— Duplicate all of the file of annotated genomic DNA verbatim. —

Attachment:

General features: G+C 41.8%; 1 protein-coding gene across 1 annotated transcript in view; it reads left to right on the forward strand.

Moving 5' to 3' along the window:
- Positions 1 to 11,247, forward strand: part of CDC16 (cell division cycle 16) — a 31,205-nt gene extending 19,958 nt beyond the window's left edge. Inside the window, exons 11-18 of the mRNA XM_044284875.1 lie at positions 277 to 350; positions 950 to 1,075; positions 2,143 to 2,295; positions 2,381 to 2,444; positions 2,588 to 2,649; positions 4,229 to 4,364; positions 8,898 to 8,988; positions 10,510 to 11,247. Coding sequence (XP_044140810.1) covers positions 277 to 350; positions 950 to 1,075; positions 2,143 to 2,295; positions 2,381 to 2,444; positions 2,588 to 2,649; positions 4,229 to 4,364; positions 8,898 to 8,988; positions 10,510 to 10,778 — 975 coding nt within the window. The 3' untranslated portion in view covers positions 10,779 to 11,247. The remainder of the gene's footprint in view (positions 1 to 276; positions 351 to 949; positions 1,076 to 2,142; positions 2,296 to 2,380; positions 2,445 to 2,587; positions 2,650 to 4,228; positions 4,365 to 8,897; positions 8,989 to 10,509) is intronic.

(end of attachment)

General features: G+C 41.8%; 1 protein-coding gene across 1 annotated transcript in view; it reads left to right on the forward strand.

Moving 5' to 3' along the window:
- Positions 1 to 11,247, forward strand: part of CDC16 (cell division cycle 16) — a 31,205-nt gene extending 19,958 nt beyond the window's left edge. Inside the window, exons 11-18 of the mRNA XM_044284875.1 lie at positions 277 to 350; positions 950 to 1,075; positions 2,143 to 2,295; positions 2,381 to 2,444; positions 2,588 to 2,649; positions 4,229 to 4,364; positions 8,898 to 8,988; positions 10,510 to 11,247. Coding sequence (XP_044140810.1) covers positions 277 to 350; positions 950 to 1,075; positions 2,143 to 2,295; positions 2,381 to 2,444; positions 2,588 to 2,649; positions 4,229 to 4,364; positions 8,898 to 8,988; positions 10,510 to 10,778 — 975 coding nt within the window. The 3' untranslated portion in view covers positions 10,779 to 11,247. The remainder of the gene's footprint in view (positions 1 to 276; positions 351 to 949; positions 1,076 to 2,142; positions 2,296 to 2,380; positions 2,445 to 2,587; positions 2,650 to 4,228; positions 4,365 to 8,897; positions 8,989 to 10,509) is intronic.